It was the fifth week of rehearsals for the Avalon Grande's production of Shakespeare's A Midsummer Night's Dream. Never mind that the Avalon Players-a third-tier repertory company so far off Broadway it might as well have been in Hoboken-had only hired Kelley as an understudy, which really meant glorified stagehand. It was her first real job as an actress after a disastrous stint in theater school, and, at only seventeen, Kelley had been grateful for the résumé builder. But today, three steps into the theater, Mindi the stage manager had waylaid her.

Kelley was carrying a box of props she'd gone to fetch from the company van parked outside, and she had a pair of fairy wings strapped to her shoulders-the only way she could carry them without crushing the wire frames. "Mindi?" she asked again. "What do you mean?"

"I mean, don't bother taking off the wings, kid." Mindi took the box of props from her hands. "Our darling Diva deWinter just busted her ankle. She is out of commission, and that means you, little understudy, will be stepping into the lead role of Titania, the fairy queen, for the run of this show."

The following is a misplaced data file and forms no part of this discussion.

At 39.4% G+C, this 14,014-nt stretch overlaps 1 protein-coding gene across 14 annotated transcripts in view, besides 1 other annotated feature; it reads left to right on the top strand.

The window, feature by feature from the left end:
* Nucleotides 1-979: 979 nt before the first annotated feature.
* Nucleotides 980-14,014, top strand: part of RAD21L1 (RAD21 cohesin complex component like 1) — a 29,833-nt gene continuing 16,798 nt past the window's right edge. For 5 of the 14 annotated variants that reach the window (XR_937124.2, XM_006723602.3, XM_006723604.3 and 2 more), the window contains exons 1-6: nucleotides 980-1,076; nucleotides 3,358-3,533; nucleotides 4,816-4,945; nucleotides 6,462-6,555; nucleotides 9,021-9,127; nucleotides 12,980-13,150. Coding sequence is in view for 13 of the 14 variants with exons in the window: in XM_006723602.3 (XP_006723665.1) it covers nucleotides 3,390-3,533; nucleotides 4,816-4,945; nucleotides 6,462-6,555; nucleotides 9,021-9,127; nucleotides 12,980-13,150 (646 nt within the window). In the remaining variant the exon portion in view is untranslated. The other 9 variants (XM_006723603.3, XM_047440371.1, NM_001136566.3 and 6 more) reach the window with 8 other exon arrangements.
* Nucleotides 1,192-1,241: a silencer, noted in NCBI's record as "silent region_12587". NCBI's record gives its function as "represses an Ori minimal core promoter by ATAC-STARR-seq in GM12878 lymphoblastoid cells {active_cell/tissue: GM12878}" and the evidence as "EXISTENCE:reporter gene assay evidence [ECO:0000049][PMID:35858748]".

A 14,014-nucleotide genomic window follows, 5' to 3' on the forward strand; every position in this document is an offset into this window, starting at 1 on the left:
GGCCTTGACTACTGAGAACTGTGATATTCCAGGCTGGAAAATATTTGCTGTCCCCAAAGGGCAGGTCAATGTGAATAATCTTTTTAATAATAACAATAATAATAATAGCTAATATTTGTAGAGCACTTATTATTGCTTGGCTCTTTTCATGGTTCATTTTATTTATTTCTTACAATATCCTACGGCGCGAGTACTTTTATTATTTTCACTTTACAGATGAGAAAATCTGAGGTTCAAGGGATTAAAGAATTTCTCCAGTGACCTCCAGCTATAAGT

Kelley was speechless. She'd dreamed of this-although however many times she'd sat through rehearsals, watching Barbara deWinter overact and undercharm her way through her scenes, she'd never wished anything bad upon her. But Kelley guiltily felt a rising sense of glee. This is it. This is my big break!

"Hey!" Mindi gave her a friendly shove. "Enough day-dreaming. We open in ten days and Quentin is-well, to put it mildly, our esteemed director is now freaking out. So I suggest you go slip into a rehearsal skirt and haul your understudy butt onstage so that the Mighty Q can run you through your scenes. Good luck."

My scenes. My scenes ...